Sample assumptions for defining scope (Part 1 of 2)
This post was adapted from the new Third Edition of the Legal Project Management Quick Reference Guide. It was written by Steve Barrett, Mike Egnatchik, and Jim Hassett.
These posts provide sample wording for various assumptions and exclusions that may be used as a reference to define, qualify, or limit the scope of work in an engagement letter or to plan for any legal matter.
Law firms need to protect themselves by being careful about phrasing assumptions. But if the list of carve-outs gets too long or too specific, it can annoy the client and lead to lost business.
Unfortunately, there is no simple general way to create assumptions that balance client needs and firm needs. The details must be worked out case by case. This can be especially difficult in a highly competitive environment, if clients take advantage of the awkwardness of this negotiation to pressure firms to agree to budgets and fixed prices without adequate protections.
These samples may be especially appropriate when providing budget estimates to clients where key details are not known, such as:
- Number of deponents, expert witnesses, consultants, etc.
- Number of document turnarounds
- Volume of document production requests from investigative agencies
- Quantity and physical condition of discovery materials (electronic, hard-copy, or poorly preserved documents)
For these and similar situations, law firms should develop general standards for use of the sample wording. Firms must constantly balance the level of written detail needed for self-protection vs. the business demands of good client relations.
Lawyers sometimes tend to err on the side of including assumptions and exclusions that protect themselves too well, and could wind up losing the business as a consequence. Excessively protective language in a highly competitive marketplace might result in the client saying, “Never mind. I’ll hire a different lawyer.”
The samples below are designed to give you some ideas about how to word assumptions, exclusions, and carve-outs for your clients.
Catch-all statement for material changes
This statement of work, together with the assumptions and tasks provided, is the basis for our budget estimate. If there are material changes, it may be necessary to negotiate appropriate budget adjustments.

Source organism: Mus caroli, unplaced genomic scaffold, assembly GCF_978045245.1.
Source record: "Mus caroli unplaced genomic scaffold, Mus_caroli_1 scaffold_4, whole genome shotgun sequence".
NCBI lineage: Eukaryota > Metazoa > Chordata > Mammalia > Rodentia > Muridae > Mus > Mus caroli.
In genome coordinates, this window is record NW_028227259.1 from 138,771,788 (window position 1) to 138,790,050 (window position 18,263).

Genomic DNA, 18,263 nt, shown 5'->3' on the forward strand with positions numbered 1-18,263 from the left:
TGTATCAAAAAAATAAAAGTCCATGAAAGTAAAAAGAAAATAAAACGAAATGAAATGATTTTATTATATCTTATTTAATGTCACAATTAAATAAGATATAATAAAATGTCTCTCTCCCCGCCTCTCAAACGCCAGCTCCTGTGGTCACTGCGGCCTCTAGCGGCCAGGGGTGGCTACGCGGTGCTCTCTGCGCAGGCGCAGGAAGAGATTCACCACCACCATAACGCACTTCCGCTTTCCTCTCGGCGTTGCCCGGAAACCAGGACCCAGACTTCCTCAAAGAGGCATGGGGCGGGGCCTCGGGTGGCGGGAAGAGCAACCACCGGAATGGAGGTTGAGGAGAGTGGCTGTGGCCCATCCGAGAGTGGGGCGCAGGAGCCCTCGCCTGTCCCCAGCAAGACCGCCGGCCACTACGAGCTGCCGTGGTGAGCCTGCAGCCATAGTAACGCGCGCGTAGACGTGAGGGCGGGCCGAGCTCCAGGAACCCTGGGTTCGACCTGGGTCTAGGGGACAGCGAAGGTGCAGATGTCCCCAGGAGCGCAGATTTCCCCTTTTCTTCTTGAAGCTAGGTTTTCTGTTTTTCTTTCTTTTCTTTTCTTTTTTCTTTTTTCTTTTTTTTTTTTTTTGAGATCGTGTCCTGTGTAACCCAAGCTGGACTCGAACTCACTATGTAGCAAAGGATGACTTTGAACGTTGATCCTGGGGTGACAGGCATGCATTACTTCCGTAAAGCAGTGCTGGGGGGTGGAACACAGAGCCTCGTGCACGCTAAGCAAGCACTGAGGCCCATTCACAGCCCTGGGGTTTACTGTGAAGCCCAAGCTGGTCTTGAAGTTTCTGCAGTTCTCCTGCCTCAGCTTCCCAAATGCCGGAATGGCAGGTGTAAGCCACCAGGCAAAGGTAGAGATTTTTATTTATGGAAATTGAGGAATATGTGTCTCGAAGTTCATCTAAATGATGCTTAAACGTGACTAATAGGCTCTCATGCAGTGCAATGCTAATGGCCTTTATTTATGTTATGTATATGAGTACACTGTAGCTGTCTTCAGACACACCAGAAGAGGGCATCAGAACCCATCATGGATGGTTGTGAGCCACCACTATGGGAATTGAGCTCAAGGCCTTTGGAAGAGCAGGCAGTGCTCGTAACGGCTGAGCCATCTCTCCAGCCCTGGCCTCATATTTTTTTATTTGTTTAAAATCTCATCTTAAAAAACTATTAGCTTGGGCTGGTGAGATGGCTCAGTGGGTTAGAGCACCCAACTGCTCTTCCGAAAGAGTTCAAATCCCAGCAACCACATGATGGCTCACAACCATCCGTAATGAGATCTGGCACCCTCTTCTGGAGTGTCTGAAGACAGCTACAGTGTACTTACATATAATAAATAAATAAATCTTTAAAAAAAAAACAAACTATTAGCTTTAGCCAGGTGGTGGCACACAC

- Matters not covered above in the “Activities” column of the attached spreadsheet are excluded from the budget
- Reimbursed costs and expenses are excluded from the fixed fee
- Local and foreign counsel fees and expenses are excluded from the fixed fee
- Any material change to the transaction structure will be handled at the firm’s prevailing hourly rates
- If the closing date of the transaction occurs after [insert date], work conducted past that date will be handled at the firm’s prevailing hourly rates
- An electronic “deal room/litigation room” will be created for the use of all client personnel and relevant counsel and related entities, in which electronic datasets will house all documents produced, including segregation of privileged materials
- Documents sought for discovery and/or due diligence purposes will be readily available in electronic format
- All critical deal/litigation documents will be reviewed and revised in no more than three “turns” of drafts
- The agreed budget does not include risk factors such as extended negotiations on the bank commitment or requirements to increase the level of due diligence as a result of issues uncovered during the due diligence process
- The agreed budget does not include due diligence beyond one week, due diligence in specialized areas (such as employment, IP, IT, environmental, insurance, litigation, competition, real estate), a formal written due diligence memorandum or exceptions summary
- We anticipate that three experts will be needed for researching, vetting and selection, and deposition preparation and/or report analysis
Additional examples will appear next week in Part Two of this post.